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Blinking red power light on Asus when sleeping


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#1 AspiringSomeone

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Posted 31 May 2018 - 04:57 PM

I'm using an older ASUS M32 Series which is about 5 years old as a sort of server for files and printing on my home network. I took the computer apart a few weeks ago before I set it up as such, just out of curiosity to learn more about the components. I put everything back into place but I'm worried that I screwed something up with the thermal paste on the heat sink/cooling unit, above the CPU. I moved it around, taking some off, and the rest looked somewhat dried after leaving it out in the open for a while before re-assembling it.

 

I ask about this because I notice when my computer goes to sleep, the main circular LED light for the power on the case blinks red. When the computer is active, it's a normal white solid color there.

 

I tried downloading that Asus Probe II to figure out what the problem may be but it seems outdated and no longer supported, and I've had trouble doing a clean install of it. I then got into the BIOS on restart and it said the core temperature was like 109 degrees fahrenheit for the CPU, and somewhat lower for the motherboard itself. I then installed the CoreTemp program to verify this and it's giving me lower temperatures, around 30-32 celsius or in the upper 80s fahrenheit. Either way, I'm a bit worried about this.

 

Is it a safe bet that the problem is linked to an overheating CPU, and I should get some new paste to replace the old with?



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#2 Chris Cosgrove

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Posted 31 May 2018 - 05:51 PM

CPU temperatures in the range 30 - 32C for a computer that is idling is perfectly reasonable. Your BIOS is showing a temperature about 42C which is warmer but nowhere near dangerous and, from what I have seen, no two temperature sensors ever show identical temperatures.

 

However you yourself have a question about how well you applied thermal paste. The first essential is that both surfaces have to be as clean as possible. I usually finish off with a wipe with iso-propyl alchohol to make sure the surfaces are clean and grease free. Then apply a small blob of compound to one face. How big is a small blob ?  No more than a small pea is usually sufficient. Some say it is then sufficient to clamp the two surfaces together, I prefer to smear the compound thinly and as evenly as possible over the whole surface then clamp them together. In either case any excess will usually be squeezed out around the edges. Whichever way you prefer to go this will give you peace of mind about the thermal paste anyway.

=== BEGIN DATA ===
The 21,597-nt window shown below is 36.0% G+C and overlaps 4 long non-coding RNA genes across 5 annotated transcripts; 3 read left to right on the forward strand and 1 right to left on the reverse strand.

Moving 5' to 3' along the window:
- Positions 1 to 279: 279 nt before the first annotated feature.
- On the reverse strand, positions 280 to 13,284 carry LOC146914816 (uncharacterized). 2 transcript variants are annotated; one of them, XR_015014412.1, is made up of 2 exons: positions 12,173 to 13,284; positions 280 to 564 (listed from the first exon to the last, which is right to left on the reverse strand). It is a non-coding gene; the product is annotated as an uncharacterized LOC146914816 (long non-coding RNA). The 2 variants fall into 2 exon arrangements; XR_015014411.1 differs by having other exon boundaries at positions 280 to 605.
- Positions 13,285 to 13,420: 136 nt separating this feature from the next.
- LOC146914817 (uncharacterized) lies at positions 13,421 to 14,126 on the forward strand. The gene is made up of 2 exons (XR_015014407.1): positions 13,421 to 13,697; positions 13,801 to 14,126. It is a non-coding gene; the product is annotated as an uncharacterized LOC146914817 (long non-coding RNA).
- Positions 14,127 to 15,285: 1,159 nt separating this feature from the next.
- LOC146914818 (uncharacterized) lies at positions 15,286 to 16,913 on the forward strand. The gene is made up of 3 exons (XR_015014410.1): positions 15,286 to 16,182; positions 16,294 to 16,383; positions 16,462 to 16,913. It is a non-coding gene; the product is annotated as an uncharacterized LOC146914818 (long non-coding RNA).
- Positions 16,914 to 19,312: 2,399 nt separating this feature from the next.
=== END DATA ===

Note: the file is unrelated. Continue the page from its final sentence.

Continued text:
Chris Cosgrove



#3 britechguy

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Posted 31 May 2018 - 10:12 PM

I can't speak to the specifics of "red" versus any other color, but most computers I have any acquaintance with blink one of their indicator LEDs to indicate they're in a sleep state.


Brian  AKA  Bri the Tech Guy (website in my user profile) - Windows 10 Home, 64-Bit, Version 1803, Build 17134 

     . . . the presumption of innocence, while essential in the legal realm, does not mean the elimination of common sense outside it.  The willing suspension of disbelief has its limits, or should.

    ~ Ruth Marcus,  November 10, 2017, in Washington Post article, Bannon is right: It’s no coincidence The Post broke the Moore story


 

 

 

              

 


#4 AspiringSomeone

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Posted 01 June 2018 - 03:52 PM

Ah, ok thanks. The thing is the computer used to be my mom's back home and I never used to looked at it in detail. I asked her if she recalled seeing a red light on the power button when it was sleeping and she said no. I do know it's normal for the light to blink when sleeping or hibernating.

 

Either way I think it's not a bad idea for me to get more paste for it, even if it may not be the cause of the problem.

 

I'll keep trying to figure it out and search the web for any more possible answers. I suppose it could be a variety of other small things from when I messed with it, like the memory, or other connections not sitting quite tight on the motherboard.


Edited by AspiringSomeone, 01 June 2018 - 03:55 PM.





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